Hi, I recently left my part time job without giving notice. I was offered a better job but had to agree to start immediately. I did submit my timesheets and returned key to my previous employer. I worked for the company just over 6 months and I was never given an actual contract - I was given one but was told to ignore it as it contained errors and it was not signed. I had no job description, no training, sometimes no wage slip and on several occasions, wages paid late and short by some hours. I was never asked to provide proof of ID/address/etc. I did not take holiday days and wasn't paid for the un-used holidays. Wages were paid on the 9th of each month and covered first to last day of the previous month. My last day of work was 17/02/17. I have not received any pay for the 13 days I worked during February. I have not received a P45. Can I pursue them for the unpaid wages or have I lost out because I did not give notice despite not being contracted to them? Thanks.
    Originally posted by Buffalina
    But you were contracted to them! Turning up and working on agreed terms establishes a contract. Yes, they should have issued you with a statement of main particulars of employment (what you are terming a contract) within eight weeks but that does not mean no contract exists.

    Yes, they are obliged to pay you for all hours worked plus any accrued holiday. However, they could also sue you for any unavoidable losses your breach of contract caused. In some circumstances that could be more than your wages. Such claims are unusual but they do happen.

    More common is what has happened here. You walked out so they have not paid and are, in effect, saying "you sue us and we will sue you"!

    Are you brave enough?
    • Undervalued
    • By Undervalued 18th Mar 17, 4:27 PM
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    Undervalued
    • #8
    • 18th Mar 17, 4:27 PM
    • #8
    • 18th Mar 17, 4:27 PM
    Thanks for the replies - food for thought but as I explained, I had no contract. No contract at all.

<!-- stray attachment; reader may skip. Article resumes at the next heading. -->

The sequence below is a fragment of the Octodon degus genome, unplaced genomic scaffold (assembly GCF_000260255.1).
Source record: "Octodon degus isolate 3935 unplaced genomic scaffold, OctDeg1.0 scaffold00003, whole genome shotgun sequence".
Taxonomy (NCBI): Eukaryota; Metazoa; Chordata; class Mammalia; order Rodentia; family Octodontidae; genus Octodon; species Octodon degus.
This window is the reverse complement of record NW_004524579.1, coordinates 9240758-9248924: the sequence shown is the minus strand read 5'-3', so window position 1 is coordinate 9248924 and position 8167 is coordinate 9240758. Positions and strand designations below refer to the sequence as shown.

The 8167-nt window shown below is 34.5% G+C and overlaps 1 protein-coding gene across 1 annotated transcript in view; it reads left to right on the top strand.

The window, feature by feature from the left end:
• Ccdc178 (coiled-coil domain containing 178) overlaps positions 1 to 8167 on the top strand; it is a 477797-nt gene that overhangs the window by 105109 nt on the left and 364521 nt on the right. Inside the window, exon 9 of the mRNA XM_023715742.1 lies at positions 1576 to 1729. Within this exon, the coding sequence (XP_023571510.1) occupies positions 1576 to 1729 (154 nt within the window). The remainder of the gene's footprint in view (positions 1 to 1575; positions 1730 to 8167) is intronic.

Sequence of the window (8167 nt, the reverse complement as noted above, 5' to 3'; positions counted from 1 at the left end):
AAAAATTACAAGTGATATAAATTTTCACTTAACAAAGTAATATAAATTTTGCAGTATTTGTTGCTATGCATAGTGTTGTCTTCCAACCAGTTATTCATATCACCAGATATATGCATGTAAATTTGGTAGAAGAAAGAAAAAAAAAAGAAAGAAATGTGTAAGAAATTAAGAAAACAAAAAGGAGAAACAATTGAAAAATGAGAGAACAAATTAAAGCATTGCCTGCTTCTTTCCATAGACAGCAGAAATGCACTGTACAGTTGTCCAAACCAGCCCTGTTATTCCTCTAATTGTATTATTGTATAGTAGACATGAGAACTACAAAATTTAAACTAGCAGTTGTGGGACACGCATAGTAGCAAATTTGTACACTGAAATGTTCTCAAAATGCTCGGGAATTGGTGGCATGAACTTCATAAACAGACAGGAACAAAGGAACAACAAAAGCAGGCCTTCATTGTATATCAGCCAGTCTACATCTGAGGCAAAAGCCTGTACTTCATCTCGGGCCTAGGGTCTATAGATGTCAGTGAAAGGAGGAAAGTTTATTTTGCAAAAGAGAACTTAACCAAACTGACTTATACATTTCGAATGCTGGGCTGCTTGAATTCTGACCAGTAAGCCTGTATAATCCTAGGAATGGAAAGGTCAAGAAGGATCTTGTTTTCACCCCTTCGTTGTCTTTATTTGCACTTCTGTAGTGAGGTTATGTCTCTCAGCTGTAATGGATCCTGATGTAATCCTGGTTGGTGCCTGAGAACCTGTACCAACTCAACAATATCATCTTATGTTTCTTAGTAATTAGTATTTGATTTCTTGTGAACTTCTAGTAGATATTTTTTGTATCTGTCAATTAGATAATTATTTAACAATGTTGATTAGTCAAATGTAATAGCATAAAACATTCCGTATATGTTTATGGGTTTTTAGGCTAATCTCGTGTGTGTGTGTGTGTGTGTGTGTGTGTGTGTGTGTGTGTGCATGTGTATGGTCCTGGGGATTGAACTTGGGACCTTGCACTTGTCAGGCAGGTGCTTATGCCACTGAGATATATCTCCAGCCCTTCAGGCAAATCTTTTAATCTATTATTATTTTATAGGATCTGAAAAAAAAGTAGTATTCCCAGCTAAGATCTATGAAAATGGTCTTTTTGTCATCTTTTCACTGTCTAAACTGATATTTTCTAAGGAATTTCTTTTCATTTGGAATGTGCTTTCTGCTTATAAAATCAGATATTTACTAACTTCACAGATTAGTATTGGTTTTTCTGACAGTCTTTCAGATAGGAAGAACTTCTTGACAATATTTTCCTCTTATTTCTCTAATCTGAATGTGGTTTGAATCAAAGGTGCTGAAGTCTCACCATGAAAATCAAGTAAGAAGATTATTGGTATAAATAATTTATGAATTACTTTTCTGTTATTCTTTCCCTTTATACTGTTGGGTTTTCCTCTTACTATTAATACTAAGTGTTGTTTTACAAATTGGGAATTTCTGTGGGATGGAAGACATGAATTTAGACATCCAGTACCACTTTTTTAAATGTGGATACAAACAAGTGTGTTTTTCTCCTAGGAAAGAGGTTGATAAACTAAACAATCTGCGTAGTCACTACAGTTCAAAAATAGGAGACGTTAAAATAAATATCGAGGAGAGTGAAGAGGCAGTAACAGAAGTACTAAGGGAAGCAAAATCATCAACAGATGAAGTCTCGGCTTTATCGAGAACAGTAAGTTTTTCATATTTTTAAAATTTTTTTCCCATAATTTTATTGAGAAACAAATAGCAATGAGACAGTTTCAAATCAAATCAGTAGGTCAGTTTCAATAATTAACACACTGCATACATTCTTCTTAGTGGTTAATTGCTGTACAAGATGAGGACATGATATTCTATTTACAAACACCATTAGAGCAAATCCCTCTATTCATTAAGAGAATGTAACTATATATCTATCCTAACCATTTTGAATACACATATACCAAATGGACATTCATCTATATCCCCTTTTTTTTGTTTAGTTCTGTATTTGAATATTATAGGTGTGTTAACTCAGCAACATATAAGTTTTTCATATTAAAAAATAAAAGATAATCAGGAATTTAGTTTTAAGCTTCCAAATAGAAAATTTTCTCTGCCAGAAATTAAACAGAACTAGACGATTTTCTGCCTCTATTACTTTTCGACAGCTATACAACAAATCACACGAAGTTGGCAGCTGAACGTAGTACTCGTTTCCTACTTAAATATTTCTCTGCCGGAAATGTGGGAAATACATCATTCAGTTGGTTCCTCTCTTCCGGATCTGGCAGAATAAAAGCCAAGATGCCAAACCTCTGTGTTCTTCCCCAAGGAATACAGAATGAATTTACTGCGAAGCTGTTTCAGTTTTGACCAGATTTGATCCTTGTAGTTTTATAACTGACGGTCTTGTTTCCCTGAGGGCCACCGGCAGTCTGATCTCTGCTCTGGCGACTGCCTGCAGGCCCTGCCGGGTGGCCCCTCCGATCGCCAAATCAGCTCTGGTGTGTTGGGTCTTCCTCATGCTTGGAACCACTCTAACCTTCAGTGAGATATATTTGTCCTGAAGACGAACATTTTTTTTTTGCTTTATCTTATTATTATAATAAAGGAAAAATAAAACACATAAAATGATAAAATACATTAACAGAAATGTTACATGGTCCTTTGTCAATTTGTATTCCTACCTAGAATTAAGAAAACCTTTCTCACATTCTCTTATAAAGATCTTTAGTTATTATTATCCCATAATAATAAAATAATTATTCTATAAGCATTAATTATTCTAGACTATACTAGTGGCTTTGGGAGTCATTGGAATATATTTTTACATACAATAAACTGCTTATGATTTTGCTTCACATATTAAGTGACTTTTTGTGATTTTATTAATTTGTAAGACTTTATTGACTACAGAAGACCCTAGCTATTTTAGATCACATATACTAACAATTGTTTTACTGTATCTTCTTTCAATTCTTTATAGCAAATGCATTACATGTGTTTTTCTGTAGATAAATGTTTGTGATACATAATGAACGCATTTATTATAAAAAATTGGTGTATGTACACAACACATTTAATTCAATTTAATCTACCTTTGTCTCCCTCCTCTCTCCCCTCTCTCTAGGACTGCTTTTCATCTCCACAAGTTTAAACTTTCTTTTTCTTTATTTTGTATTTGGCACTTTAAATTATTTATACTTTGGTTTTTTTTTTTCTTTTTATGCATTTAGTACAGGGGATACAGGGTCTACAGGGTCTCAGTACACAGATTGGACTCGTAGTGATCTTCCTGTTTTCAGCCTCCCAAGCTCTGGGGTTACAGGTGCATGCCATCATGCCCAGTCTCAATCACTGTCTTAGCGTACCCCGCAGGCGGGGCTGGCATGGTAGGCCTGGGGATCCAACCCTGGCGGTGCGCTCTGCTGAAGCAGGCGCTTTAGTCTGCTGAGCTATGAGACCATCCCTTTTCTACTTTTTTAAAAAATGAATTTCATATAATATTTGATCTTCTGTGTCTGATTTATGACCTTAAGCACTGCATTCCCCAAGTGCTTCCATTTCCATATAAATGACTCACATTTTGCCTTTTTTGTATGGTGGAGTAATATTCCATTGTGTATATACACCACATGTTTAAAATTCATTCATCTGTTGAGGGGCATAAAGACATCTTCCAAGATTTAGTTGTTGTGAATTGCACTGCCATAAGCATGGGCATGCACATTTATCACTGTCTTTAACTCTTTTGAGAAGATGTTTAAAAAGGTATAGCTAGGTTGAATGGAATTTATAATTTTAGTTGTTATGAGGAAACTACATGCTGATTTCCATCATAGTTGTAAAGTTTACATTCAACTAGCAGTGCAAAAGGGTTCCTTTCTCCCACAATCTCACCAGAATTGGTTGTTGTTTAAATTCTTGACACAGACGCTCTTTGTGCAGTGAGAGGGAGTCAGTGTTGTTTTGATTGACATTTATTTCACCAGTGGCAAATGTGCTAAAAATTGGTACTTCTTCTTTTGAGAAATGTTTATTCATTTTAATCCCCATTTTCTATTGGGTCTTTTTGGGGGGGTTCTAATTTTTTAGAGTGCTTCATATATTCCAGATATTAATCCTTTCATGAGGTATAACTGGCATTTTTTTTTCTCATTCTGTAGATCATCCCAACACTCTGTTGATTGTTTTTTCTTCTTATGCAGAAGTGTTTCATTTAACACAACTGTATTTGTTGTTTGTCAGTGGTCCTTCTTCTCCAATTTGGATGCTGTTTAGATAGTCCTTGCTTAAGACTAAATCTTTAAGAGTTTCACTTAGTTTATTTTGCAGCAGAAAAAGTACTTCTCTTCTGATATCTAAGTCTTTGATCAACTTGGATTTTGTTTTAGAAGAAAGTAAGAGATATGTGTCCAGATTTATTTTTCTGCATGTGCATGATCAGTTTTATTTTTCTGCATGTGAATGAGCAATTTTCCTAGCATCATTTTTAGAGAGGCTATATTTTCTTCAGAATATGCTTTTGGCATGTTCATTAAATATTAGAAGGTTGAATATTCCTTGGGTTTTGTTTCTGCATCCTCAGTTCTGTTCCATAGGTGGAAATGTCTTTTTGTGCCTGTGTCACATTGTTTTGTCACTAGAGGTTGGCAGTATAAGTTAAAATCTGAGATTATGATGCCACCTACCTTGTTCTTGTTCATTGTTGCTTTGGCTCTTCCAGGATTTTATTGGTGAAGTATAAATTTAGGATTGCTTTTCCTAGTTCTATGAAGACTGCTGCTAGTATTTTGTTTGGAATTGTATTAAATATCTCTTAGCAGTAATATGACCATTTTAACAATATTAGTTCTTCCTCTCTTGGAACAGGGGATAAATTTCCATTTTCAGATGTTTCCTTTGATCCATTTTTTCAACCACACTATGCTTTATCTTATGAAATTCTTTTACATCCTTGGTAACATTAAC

Originally posted by Buffalina
    Yes you did! Read what has been said!
    • Buffalina
    • By Buffalina 18th Mar 17, 4:29 PM
    • 5 Posts
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    Buffalina
    • #9
    • 18th Mar 17, 4:29 PM
    • #9
    • 18th Mar 17, 4:29 PM
    In a word - no!


    Thanks for clarifying.
    • Buffalina
    • By Buffalina 18th Mar 17, 4:30 PM
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    Buffalina
    I have read it & understood. Lesson learned.
    • Undervalued
    • By Undervalued 18th Mar 17, 4:51 PM
    • 2,513 Posts
    • 2,234 Thanks
    Undervalued
    I have read it & understood. Lesson learned.
    Originally posted by Buffalina
    Yes indeed.

    As others have said your wages may yet turn up. If they do count yourself lucky. You were obliged to give a week's notice (the legal minimum if you have been employed for a month or more).

    Obviously they have saved your wages, NI etc for that week but if they had no alternative but to get a temp in at rather more money they could look to you for the difference. Worse would be if they could show a loss of business as a result of you walking out. In theory you would be liable for all their losses (which obviously they have a duty to mitigate as far as possible).

    Such claims are fairly uncommon in "ordinary" jobs but they do sometimes happen. Something to keep in mind in the future!
    • jobbingmusician
    • By jobbingmusician 18th Mar 17, 5:48 PM
    • 18,216 Posts
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    jobbingmusician
    In your position I would write to them AFTER THE END OF MARCH if you have still not had any money.

    Say that due to unexpected circumstances you had to leave at very short notice. Say that you apologise for not having given notice, but point out that at the time of leaving you calculate that they owed you 13 days pay for February, plus x days of untaken holiday (work this out carefully!) You are prepared to forgo pay for 5 days in recognition of the fact that your personal circumstances meant that you were unable to give notice, but you expect pay for the balance.

    If this doesn't produce any response, send a letter before action notifying them that you intend to pursue payment through the small claims process.

    The risk is, of course, that they may respond and say that your sudden absence caused them costs - but I really don't think that they can argue that it cost them more than a week of your wages!
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    • Buffalina
    • By Buffalina 18th Mar 17, 6:54 PM
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    Buffalina
    Many thanks for the explanation & advice going forward.


    I was told the lack of notice was a "grey" area given I had no written contract but seemingly that was incorrect as it appears to be pretty black and white from the info provided here.